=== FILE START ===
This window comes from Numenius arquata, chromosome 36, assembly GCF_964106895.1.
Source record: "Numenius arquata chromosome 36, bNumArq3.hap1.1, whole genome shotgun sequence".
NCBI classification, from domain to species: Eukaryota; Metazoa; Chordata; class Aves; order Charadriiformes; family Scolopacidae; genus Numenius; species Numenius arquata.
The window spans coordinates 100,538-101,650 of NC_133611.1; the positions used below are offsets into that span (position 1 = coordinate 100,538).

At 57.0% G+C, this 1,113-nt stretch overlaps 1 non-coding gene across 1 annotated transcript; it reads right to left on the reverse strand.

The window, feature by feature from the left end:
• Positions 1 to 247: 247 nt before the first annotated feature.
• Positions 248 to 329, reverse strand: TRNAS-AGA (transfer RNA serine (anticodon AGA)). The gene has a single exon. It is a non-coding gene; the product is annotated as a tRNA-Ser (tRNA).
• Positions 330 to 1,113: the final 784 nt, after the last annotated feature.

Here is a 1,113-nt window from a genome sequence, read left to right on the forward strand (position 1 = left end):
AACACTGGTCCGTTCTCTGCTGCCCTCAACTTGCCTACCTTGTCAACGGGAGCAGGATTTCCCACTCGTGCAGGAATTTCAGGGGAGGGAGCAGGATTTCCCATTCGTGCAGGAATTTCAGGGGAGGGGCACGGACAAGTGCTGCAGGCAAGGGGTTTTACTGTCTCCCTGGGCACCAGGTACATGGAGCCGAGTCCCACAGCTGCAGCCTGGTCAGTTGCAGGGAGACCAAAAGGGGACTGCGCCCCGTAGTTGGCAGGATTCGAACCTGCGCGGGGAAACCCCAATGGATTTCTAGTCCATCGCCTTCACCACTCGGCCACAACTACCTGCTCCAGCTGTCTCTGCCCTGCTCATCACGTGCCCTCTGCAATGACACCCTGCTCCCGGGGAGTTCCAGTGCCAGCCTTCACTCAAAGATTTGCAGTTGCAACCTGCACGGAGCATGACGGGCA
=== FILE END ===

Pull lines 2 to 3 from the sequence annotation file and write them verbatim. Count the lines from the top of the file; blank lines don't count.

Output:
Source record: "Numenius arquata chromosome 36, bNumArq3.hap1.1, whole genome shotgun sequence".
NCBI classification, from domain to species: Eukaryota; Metazoa; Chordata; class Aves; order Charadriiformes; family Scolopacidae; genus Numenius; species Numenius arquata.